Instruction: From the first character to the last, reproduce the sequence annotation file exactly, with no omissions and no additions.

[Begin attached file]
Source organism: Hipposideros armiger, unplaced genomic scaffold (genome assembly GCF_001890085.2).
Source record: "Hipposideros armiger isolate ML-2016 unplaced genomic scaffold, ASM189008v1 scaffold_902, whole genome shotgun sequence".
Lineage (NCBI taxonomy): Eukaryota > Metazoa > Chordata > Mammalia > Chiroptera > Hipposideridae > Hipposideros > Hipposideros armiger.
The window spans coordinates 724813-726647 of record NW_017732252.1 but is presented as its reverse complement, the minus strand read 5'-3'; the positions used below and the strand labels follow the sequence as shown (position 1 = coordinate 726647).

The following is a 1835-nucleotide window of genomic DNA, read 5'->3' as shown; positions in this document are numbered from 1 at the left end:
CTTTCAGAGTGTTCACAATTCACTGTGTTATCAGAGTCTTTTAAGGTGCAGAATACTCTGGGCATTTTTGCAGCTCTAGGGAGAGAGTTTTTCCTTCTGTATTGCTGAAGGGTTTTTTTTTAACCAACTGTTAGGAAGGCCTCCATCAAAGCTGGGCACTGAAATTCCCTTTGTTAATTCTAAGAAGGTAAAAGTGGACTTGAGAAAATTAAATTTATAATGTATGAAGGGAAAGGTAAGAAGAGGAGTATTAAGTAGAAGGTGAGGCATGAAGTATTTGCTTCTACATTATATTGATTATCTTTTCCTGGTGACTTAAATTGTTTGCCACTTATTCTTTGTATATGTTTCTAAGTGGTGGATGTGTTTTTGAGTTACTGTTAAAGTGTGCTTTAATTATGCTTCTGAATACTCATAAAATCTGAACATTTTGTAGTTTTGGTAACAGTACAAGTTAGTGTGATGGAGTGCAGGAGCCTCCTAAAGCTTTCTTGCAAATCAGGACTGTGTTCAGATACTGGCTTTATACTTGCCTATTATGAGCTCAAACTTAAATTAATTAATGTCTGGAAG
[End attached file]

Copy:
Source organism: Hipposideros armiger, unplaced genomic scaffold (genome assembly GCF_001890085.2).
Source record: "Hipposideros armiger isolate ML-2016 unplaced genomic scaffold, ASM189008v1 scaffold_902, whole genome shotgun sequence".
Lineage (NCBI taxonomy): Eukaryota > Metazoa > Chordata > Mammalia > Chiroptera > Hipposideridae > Hipposideros > Hipposideros armiger.
The window spans coordinates 724813-726647 of record NW_017732252.1 but is presented as its reverse complement, the minus strand read 5'-3'; the positions used below and the strand labels follow the sequence as shown (position 1 = coordinate 726647).

The following is a 1835-nucleotide window of genomic DNA, read 5'->3' as shown; positions in this document are numbered from 1 at the left end:
CTTTCAGAGTGTTCACAATTCACTGTGTTATCAGAGTCTTTTAAGGTGCAGAATACTCTGGGCATTTTTGCAGCTCTAGGGAGAGAGTTTTTCCTTCTGTATTGCTGAAGGGTTTTTTTTTAACCAACTGTTAGGAAGGCCTCCATCAAAGCTGGGCACTGAAATTCCCTTTGTTAATTCTAAGAAGGTAAAAGTGGACTTGAGAAAATTAAATTTATAATGTATGAAGGGAAAGGTAAGAAGAGGAGTATTAAGTAGAAGGTGAGGCATGAAGTATTTGCTTCTACATTATATTGATTATCTTTTCCTGGTGACTTAAATTGTTTGCCACTTATTCTTTGTATATGTTTCTAAGTGGTGGATGTGTTTTTGAGTTACTGTTAAAGTGTGCTTTAATTATGCTTCTGAATACTCATAAAATCTGAACATTTTGTAGTTTTGGTAACAGTACAAGTTAGTGTGATGGAGTGCAGGAGCCTCCTAAAGCTTTCTTGCAAATCAGGACTGTGTTCAGATACTGGCTTTATACTTGCCTATTATGAGCTCAAACTTAAATTAATTAATGTCTGGAAG